By Jo Macfarlane
Swine flu jab link to killer nerve disease: Leaked letter reveals concern of neurologists over 25 deaths in America
A warning that the new swine flu jab is linked to a deadly nerve disease has been sent by the Government to senior neurologists in a confidential letter.
The letter from the Health Protection Agency, the official body that oversees public health, has been leaked to The Mail on Sunday, leading to demands to know why the information has not been given to the public before the vaccination of millions of people, including children, begins.
It tells the neurologists that they must be alert for an increase in a brain disorder called Guillain-Barre Syndrome (GBS), which could be triggered by the vaccine.
GBS attacks the lining of the nerves, causing paralysis and inability to breathe, and can be fatal.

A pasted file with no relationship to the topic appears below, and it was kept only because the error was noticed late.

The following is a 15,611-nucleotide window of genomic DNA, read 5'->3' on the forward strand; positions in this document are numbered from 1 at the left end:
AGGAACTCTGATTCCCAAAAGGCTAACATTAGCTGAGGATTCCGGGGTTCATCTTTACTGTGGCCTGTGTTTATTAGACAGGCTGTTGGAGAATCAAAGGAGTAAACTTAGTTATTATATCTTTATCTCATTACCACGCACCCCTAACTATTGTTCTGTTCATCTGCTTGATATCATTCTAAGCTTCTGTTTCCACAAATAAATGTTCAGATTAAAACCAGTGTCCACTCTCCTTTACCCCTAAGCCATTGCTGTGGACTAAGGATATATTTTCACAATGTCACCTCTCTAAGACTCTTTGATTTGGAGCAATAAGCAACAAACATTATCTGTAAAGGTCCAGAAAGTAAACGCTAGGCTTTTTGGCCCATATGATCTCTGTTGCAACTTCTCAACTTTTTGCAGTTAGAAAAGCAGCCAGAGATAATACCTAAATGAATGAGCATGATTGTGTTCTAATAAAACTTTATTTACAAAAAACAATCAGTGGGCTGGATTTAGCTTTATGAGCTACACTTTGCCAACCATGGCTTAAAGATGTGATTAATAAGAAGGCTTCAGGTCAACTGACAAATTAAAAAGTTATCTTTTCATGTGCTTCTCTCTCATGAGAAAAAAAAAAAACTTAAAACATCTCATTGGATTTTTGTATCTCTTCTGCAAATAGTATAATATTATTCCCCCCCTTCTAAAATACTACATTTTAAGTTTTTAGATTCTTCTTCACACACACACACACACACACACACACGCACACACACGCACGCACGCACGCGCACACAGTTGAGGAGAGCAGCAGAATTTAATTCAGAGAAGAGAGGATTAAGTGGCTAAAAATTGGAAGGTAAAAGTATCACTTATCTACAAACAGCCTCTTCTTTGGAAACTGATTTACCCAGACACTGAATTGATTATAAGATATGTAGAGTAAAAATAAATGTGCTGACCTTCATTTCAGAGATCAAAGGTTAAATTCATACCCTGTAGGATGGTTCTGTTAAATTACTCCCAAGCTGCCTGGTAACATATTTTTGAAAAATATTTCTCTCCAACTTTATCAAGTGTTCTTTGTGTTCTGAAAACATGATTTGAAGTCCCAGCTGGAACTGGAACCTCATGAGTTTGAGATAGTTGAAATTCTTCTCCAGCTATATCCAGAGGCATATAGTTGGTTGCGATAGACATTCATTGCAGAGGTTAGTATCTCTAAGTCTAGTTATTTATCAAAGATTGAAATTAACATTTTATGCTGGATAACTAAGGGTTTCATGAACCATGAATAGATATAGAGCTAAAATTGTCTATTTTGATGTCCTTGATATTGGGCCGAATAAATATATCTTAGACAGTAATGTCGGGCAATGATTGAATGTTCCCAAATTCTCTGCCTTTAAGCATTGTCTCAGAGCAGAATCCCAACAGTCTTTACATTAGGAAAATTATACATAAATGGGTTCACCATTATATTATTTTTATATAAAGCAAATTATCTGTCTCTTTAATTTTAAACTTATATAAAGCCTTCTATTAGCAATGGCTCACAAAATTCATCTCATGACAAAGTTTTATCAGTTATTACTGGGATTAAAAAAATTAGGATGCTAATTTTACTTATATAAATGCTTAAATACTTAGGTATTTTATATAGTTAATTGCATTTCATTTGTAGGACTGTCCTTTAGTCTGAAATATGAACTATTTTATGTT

The letter, sent to about 600 neurologists on July 29, is the first sign that there is concern at the highest levels that the vaccine itself could cause serious complications.
It refers to the use of a similar swine flu vaccine in the United States in 1976 when:
More people died from the vaccination than from swine flu.
500 cases of GBS were detected.
The vaccine may have increased the risk of contracting GBS by eight times.
The vaccine was withdrawn after just ten weeks when the link with GBS became clear.
The US Government was forced to pay out millions of dollars to those affected.
Concerns have already been raised that the new vaccine has not been sufficiently tested and that the effects, especially on children, are unknown.
It is being developed by pharmaceutical companies and will be given to about 13million people during the first wave of immunisation, expected to start in October.
Top priority will be given to everyone aged six months to 65 with an underlying health problem, pregnant women and health professionals.
The British Neurological Surveillance Unit (BNSU), part of the British Association of Neurologists, has been asked to monitor closely any cases of GBS as the vaccine is rolled out.
One senior neurologist said last night: ‘I would not have the swine flu jab because of the GBS risk.’
There are concerns that there could be a repeat of what became known as the ‘1976 debacle’ in the US, where a swine flu vaccine killed 25 people – more than the virus itself.